Encouraging Reluctant/Dyslexic Readers by Ela Lourenco from the SCBWI Blog. Peek: “…my best source of knowledge was from Larissa herself and my students in my children’s creative writing workshops. They explained to me what would help them become engrossed in a book and how I, as an author, could make reading not only enjoyable but easier for them.”
Puppies and Literacy by Erin Lovelace from ALSC Blog. Peek: “We serve many kids with Autism, behavioral challenges and developmental delays. This amazing pup is able to disarm them all. Their walls come down and they open up so quickly.”
Margarita Engle Named Young People’s Poet Laureate from the Poetry Foundation. Peek: “‘Margarita Engle’s passion, knowledge of nature, and curiosity about the world make her work fascinating to children and adults alike,’ says Henry Bienen, president of the Poetry Foundation.”
European Commission’s New E-book Rules Worry Booksellers by Ed Nawotka from Publishers Weekly. Peek: “…a measure that would allow countries to set VAT for e-books at the lower levels applied to print books…. the EU has issued a new rule mandating the elimination of ‘geo-blocking of copyrighted material,’…The result is that any bookseller in the EC offering e-books will be required to fulfill orders from any customer in the EC.”
Movie Alert: ‘Everything, Everything‘ by Matia Burnett from Publishers Weekly. Peek: “Though the love story between Maddy and Olly is central to Everything, Everything, the romantic element wasn’t what first led Yoon to write the novel…she developed the book following the birth of her daughter… she began thinking about what it might be like to have a child who was unusually vulnerable to the outside world.”
The We Need Diverse Books Internship Grant deadline is May 31.
Congratulations to Joy Harjo, who was awarded the 2017 Ruth Lilly Poetry Prize and to the 2017 Indies Choice and E.B. White Read-Aloud Award winners and the Banford Boase Award Shortlist nominees!
This Week at Cynsations
- Leda Schubert on Lyrics, a Music Legend & Listen: How Pete Seeger Got America Singing
- Book Trailer: Cinnamon by Neil Gaiman, illustrated by Divya Srinivasan
- Uma Krishnaswami on the Creative Life, Teaching Writing & Step Up to the Plage, Maria Singh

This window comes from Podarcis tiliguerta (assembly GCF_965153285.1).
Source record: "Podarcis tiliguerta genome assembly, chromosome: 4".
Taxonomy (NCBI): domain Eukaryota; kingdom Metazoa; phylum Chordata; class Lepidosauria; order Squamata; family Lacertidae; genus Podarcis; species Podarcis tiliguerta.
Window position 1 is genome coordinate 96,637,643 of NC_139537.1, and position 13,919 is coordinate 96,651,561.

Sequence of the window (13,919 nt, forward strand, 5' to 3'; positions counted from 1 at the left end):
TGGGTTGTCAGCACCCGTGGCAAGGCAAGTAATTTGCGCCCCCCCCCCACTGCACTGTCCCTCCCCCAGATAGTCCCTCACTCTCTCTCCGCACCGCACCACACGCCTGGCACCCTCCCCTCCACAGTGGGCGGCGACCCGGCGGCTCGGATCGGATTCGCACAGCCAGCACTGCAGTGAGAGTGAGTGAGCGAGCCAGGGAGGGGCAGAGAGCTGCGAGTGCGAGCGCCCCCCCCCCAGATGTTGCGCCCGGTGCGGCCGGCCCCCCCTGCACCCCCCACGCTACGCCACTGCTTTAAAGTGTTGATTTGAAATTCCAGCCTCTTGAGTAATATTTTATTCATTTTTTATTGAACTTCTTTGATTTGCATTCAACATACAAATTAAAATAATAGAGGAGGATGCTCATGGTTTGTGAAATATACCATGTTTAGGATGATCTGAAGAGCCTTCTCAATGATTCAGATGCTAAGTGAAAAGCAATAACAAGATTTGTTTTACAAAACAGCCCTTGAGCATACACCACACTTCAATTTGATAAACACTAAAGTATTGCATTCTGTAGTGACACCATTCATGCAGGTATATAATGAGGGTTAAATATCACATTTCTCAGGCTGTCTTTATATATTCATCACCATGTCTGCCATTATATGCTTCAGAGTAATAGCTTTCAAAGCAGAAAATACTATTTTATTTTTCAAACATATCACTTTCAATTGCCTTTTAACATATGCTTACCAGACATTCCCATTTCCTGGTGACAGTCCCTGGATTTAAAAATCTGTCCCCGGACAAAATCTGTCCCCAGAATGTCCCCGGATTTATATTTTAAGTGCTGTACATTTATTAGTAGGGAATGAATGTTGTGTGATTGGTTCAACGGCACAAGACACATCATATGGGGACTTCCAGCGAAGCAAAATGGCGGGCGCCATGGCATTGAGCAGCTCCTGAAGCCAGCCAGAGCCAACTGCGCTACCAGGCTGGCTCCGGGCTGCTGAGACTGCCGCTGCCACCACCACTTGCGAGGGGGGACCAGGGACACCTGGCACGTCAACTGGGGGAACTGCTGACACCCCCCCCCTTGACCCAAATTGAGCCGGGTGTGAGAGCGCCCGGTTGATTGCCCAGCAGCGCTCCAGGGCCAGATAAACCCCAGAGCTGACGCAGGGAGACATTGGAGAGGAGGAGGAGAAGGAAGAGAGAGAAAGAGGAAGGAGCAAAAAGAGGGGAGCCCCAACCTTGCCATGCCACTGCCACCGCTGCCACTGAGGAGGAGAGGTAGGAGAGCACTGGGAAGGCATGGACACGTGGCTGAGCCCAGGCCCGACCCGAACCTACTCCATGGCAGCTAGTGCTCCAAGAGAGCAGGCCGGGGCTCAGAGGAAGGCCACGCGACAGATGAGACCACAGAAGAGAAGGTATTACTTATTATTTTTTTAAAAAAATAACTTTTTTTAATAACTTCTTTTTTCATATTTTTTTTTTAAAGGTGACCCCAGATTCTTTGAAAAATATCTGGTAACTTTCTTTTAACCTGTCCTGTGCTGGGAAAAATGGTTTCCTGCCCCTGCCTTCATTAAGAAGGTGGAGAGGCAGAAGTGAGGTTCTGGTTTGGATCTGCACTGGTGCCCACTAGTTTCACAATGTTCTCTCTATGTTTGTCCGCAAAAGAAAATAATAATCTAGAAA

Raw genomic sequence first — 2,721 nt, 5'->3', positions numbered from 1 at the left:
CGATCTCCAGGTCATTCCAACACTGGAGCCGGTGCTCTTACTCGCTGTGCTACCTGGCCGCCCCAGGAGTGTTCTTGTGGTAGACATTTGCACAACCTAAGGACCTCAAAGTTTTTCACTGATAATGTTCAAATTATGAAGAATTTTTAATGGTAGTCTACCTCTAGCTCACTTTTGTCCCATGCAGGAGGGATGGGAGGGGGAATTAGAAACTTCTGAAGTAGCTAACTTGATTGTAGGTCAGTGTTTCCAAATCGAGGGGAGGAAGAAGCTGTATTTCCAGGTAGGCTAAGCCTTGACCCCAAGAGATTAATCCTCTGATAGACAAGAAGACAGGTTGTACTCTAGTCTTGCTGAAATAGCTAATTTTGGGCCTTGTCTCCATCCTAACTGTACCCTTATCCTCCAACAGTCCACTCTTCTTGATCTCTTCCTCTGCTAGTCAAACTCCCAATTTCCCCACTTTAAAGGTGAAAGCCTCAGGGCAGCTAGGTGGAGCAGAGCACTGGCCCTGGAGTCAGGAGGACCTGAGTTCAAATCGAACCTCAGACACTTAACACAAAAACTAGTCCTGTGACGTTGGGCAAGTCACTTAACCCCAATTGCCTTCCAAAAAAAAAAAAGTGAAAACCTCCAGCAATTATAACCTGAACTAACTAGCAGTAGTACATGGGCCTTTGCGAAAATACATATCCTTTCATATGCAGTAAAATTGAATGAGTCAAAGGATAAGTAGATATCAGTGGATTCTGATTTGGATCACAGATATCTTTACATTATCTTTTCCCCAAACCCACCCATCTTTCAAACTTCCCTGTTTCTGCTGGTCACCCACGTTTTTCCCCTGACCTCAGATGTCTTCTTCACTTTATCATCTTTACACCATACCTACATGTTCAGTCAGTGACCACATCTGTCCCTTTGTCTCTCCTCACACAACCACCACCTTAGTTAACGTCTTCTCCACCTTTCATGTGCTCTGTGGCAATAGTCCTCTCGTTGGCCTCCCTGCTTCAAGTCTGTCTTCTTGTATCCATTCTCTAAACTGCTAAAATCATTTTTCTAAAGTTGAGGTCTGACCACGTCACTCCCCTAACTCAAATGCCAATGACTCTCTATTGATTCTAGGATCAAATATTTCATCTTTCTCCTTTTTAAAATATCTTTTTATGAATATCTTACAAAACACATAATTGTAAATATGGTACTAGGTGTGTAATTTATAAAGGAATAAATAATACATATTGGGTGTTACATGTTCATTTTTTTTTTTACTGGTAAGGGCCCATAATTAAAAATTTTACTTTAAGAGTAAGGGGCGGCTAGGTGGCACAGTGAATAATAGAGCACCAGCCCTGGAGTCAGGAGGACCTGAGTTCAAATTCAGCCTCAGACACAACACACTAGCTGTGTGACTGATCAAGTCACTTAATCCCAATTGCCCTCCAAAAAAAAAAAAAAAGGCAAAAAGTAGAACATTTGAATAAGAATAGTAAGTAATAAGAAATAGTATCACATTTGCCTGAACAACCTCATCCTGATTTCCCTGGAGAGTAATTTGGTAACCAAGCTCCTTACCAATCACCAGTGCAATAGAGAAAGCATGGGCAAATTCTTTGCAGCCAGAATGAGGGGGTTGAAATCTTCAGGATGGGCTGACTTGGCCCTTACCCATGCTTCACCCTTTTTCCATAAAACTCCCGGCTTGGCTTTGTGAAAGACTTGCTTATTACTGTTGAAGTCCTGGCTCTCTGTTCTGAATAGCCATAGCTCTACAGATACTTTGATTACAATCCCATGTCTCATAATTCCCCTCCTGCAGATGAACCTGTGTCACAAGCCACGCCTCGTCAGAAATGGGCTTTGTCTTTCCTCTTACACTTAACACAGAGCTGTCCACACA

- Podcast: Pat Mora, Cynthia Leitich Smith & Don Tate
More Personally – Cynthia
|“I am Groot!”|
I am not on deadline! I know, you’re shocked. It seems odd to me, too. I turned in the revision of my contemporary Native YA novel to my Candlewick editor on Friday afternoon and celebrated by going to see “Guardians of the Galaxy 2” at the Alamo Drafthouse last weekend.
Since then, I’ve been quietly productive. I’ve critiqued a picture book manuscript for one writer friend, a middle grade novel for another.
I’ve written four short articles inspired by my work in progress to be shared in conjunction with the 2018 release date.
The latter probably sounds like an early (perhaps even premature) effort, and it is. But I have a window, and I’ve found that I should take advantage when that happens.
Also, the manuscript is much fresher in my mind now than it will be after more than a year in production. Besides, VCFA packets will be incoming shortly, so I don’t have time to sink into anything else.
Nigeria exchanges 82 Chibok girls kidnapped by Boko Haram for prisoners
Czech Girl Scout Whose Confrontation With Neo-Nazi Went Viral Now Getting Police Protection
More Personally – Gayleen
In between revising my middle grade historical fantasy, I’ve been reading Lady Mechanika by Joe Benitez, the comic my daughter picked out for me at Free Comic Book Day. And the teaser worked! I loved it and will be buying the rest of the series.
As you might’ve guessed, Lady Mechanika is steampunk, an alternative history with advanced forms of technology. My own work-in-progress is also alternative history with advanced technology and a healthy dose of unease about that technology. It’s something people worried about in the early 1900’s and it’s still with us today – perhaps even more so.